Today, as I learned from Evelyn Tillotson over thirty years ago, we always set aside enough from each year’s crop for seed-potatoes the next spring, so we don’t have to buy any. This is not always possible. In fact, last summer we had a potato blight in Vermont and cannot risk planting tubers which have been infected back in the garden. So this year we plan to buy them from a reputable, local source and will start over. It does give us the extra opportunity to experiment with some different varieties, shapes and colors. Fingerlings are definitely on my list. But remember, if you are swapping or sharing seed potatoes with friends, especially in the Northeast this year, do be careful they are healthy and mold or rust free.
A couple of times, when I was desperate, I even planted left-over supermarket potatoes, cutting them into sections with at least two “eyes” or buds and allowing a day or so to callus after slicing. But market potatoes, more recently unfortunately, are often treated with a spray specifically to retard sprouting, which may explain the indifferent crops I’ve had.
Each vegetable we grow in our garden seems to bring with it particular satisfactions. Having a backyard potato patch can provide a supply food in any household for 9 months of the year as long as they are stored properly. Potatoes are an economical, chemical-safe supply of a staple, and provide a Vitamin rich, Potassium, and fiber-healthy yield in—depending on the varieties—a rainbow of colors.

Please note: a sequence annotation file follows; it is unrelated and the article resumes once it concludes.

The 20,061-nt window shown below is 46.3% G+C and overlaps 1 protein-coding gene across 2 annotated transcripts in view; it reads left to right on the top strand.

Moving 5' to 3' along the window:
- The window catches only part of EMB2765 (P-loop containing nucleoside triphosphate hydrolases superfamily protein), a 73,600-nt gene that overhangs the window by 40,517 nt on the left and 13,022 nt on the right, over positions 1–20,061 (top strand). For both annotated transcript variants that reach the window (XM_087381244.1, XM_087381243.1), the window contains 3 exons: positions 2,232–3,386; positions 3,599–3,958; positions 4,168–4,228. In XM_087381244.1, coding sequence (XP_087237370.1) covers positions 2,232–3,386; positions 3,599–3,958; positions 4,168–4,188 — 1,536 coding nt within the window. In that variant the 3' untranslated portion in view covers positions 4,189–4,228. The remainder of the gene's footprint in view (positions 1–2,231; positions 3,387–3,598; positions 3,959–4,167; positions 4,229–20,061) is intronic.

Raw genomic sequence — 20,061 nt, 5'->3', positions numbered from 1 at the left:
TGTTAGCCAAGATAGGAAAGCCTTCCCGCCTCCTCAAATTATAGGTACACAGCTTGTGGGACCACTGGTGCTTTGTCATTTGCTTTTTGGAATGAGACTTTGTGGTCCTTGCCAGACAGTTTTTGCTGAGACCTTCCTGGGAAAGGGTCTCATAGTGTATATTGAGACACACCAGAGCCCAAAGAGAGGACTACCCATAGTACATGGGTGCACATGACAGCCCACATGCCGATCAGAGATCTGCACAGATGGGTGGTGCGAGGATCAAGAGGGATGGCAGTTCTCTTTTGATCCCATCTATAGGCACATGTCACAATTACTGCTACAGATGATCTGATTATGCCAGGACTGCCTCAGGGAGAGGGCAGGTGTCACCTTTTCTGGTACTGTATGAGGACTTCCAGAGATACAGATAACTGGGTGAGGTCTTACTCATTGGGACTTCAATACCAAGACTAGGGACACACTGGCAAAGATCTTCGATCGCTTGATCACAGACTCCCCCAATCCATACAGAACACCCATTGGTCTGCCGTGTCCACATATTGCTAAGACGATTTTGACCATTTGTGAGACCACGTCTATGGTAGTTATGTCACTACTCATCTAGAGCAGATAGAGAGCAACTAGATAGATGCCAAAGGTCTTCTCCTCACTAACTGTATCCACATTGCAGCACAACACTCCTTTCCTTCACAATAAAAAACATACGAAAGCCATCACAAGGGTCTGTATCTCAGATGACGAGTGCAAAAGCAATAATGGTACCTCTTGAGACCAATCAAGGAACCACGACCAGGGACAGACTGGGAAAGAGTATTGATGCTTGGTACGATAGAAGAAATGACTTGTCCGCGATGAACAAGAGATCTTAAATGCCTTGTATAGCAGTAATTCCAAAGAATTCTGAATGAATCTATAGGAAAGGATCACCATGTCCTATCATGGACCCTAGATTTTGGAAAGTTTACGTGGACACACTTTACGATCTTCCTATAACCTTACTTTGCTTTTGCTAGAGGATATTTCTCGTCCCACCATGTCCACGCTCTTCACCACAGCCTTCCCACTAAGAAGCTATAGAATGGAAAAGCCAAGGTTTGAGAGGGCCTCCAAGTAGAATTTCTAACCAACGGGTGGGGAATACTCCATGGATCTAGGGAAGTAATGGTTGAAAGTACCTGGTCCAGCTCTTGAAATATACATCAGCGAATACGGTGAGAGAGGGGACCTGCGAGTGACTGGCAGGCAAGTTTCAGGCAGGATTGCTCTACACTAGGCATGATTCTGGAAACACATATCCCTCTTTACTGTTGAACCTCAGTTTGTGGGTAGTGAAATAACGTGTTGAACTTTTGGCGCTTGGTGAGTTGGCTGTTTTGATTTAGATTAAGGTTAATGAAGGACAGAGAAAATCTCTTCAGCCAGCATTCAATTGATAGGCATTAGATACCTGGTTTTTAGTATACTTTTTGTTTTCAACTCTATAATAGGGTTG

And finally, thanks to Garden Mats, my body no longer takes a toll from all the work it takes to grow them. The potato patch is finally a place of contented reflection, rather than stressful mandatory labor.
Best of all, when the time is just right, we pull up a corner of our mat and roll back a section anywhere we want to……. for new potatoes! Nothing beats the excitement and the subtle, nutty-buttery taste of red new potatoes, boiled with fresh dill about nine or ten weeks into the season, or baby blues with sour cream and fresh chives. This is just about the time I start to gather wild mushrooms.
But, later, as fall settles in, when I roll back my Garden Mats after the last hard frost has covered the potato plants, I fork up the soil to discover the bounty of potatoes underneath, ready for the root cellar. It makes me feel very close to the earth, family and life. And I love to hear our daughter, Anya say: “Dad, these are huge!” “Yup,” I reply, “And if we had to live on just one thing that we can grow, do you know what it would be?”
And we both say, “The potato.”